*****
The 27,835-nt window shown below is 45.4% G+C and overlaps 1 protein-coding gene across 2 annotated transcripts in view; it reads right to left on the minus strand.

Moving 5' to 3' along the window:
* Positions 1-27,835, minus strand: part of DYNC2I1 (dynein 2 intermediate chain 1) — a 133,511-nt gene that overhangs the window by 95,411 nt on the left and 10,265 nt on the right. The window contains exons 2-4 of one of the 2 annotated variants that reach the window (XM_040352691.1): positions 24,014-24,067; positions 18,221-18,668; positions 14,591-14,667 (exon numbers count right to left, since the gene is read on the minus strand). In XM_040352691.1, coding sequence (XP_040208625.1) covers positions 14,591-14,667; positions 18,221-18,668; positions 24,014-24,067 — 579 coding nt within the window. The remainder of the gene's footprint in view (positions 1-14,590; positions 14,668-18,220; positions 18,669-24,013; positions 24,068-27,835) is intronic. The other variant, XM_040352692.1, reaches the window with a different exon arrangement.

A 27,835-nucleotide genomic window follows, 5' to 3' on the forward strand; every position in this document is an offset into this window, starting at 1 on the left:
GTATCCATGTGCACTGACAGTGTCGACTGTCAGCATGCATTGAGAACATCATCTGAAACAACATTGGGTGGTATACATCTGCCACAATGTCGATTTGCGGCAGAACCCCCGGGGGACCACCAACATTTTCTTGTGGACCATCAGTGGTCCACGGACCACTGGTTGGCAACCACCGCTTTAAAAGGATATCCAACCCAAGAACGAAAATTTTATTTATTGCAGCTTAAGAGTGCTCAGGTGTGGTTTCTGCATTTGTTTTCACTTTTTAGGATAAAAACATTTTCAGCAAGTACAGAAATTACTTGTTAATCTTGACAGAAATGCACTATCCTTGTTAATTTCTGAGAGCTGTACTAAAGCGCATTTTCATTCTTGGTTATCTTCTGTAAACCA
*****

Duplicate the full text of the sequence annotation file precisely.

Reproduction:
The 27,835-nt window shown below is 45.4% G+C and overlaps 1 protein-coding gene across 2 annotated transcripts in view; it reads right to left on the minus strand.

Moving 5' to 3' along the window:
* Positions 1-27,835, minus strand: part of DYNC2I1 (dynein 2 intermediate chain 1) — a 133,511-nt gene that overhangs the window by 95,411 nt on the left and 10,265 nt on the right. The window contains exons 2-4 of one of the 2 annotated variants that reach the window (XM_040352691.1): positions 24,014-24,067; positions 18,221-18,668; positions 14,591-14,667 (exon numbers count right to left, since the gene is read on the minus strand). In XM_040352691.1, coding sequence (XP_040208625.1) covers positions 14,591-14,667; positions 18,221-18,668; positions 24,014-24,067 — 579 coding nt within the window. The remainder of the gene's footprint in view (positions 1-14,590; positions 14,668-18,220; positions 18,669-24,013; positions 24,068-27,835) is intronic. The other variant, XM_040352692.1, reaches the window with a different exon arrangement.

A 27,835-nucleotide genomic window follows, 5' to 3' on the forward strand; every position in this document is an offset into this window, starting at 1 on the left:
GTATCCATGTGCACTGACAGTGTCGACTGTCAGCATGCATTGAGAACATCATCTGAAACAACATTGGGTGGTATACATCTGCCACAATGTCGATTTGCGGCAGAACCCCCGGGGGACCACCAACATTTTCTTGTGGACCATCAGTGGTCCACGGACCACTGGTTGGCAACCACCGCTTTAAAAGGATATCCAACCCAAGAACGAAAATTTTATTTATTGCAGCTTAAGAGTGCTCAGGTGTGGTTTCTGCATTTGTTTTCACTTTTTAGGATAAAAACATTTTCAGCAAGTACAGAAATTACTTGTTAATCTTGACAGAAATGCACTATCCTTGTTAATTTCTGAGAGCTGTACTAAAGCGCATTTTCATTCTTGGTTATCTTCTGTAAACCA